Reflections of affect in studies of information behavior in HIV/AIDS contexts: An exploratory quantitative content analysis

Reflections of affect in studies of information behavior in HIV/AIDS contexts: An exploratory... Information seeking and use are critically important for people living with HIV/AIDS and for those who care for people with HIV/AIDS. In addition, the HIV/AIDS context is characterized by significant affective or emotional aspects including stigma, fear, and coping. Thus, studies of information behavior in this context should be expected to take account of emotional variables. In information behavior scholarship, emotional variables have been marginalized in favor of a focus on cognitive aspects, although in recent years greater attention has been paid to the affective realm. This study used quantitative content analysis to explore the degree to which information behavior studies across a range of disciplines actually include affect or emotion in their analyses. Findings suggest that most studies pay little or no attention to these variables, and that attention has not changed over the past 20years. Those studies that do account for emotion, however, provide excellent examples of information behavior research that can lead the way for future work. http://www.deepdyve.com/assets/images/DeepDyve-Logo-lg.png Library & Information Science Research Elsevier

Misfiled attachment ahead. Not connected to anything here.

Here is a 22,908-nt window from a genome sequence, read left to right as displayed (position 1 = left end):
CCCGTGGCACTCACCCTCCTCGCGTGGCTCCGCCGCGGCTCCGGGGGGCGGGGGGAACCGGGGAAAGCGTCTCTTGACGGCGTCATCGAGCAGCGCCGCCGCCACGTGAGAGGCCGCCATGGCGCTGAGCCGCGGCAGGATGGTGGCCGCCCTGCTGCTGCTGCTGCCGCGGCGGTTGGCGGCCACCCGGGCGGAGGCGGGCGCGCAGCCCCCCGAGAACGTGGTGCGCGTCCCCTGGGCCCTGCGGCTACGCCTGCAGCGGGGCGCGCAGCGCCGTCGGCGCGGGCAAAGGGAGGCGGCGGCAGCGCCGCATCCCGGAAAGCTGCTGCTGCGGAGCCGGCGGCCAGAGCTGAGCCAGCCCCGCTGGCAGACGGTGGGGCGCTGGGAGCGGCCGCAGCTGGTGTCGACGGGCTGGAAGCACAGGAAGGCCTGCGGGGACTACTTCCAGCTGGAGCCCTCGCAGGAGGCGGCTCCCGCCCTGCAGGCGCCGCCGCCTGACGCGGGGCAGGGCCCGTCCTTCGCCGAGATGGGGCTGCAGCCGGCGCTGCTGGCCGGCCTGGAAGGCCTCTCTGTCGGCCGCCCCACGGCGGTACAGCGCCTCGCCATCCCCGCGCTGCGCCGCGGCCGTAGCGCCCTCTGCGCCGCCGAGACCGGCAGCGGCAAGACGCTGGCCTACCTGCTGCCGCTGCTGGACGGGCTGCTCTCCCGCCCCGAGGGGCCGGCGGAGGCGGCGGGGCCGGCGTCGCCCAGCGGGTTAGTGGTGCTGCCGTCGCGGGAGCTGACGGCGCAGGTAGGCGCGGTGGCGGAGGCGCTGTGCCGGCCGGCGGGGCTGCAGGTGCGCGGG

Reflections of affect in studies of information behavior in HIV/AIDS contexts: An exploratory quantitative content analysis

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Publisher
Elsevier
Copyright
Copyright © 2015 Elsevier Inc.
ISSN
0740-8188
DOI
10.1016/j.lisr.2014.09.001
Publisher site
See Article on Publisher Site

Abstract

Information seeking and use are critically important for people living with HIV/AIDS and for those who care for people with HIV/AIDS. In addition, the HIV/AIDS context is characterized by significant affective or emotional aspects including stigma, fear, and coping. Thus, studies of information behavior in this context should be expected to take account of emotional variables. In information behavior scholarship, emotional variables have been marginalized in favor of a focus on cognitive aspects, although in recent years greater attention has been paid to the affective realm. This study used quantitative content analysis to explore the degree to which information behavior studies across a range of disciplines actually include affect or emotion in their analyses. Findings suggest that most studies pay little or no attention to these variables, and that attention has not changed over the past 20years. Those studies that do account for emotion, however, provide excellent examples of information behavior research that can lead the way for future work.

Journal

Library & Information Science ResearchElsevier

Published: Jan 1, 2015

References

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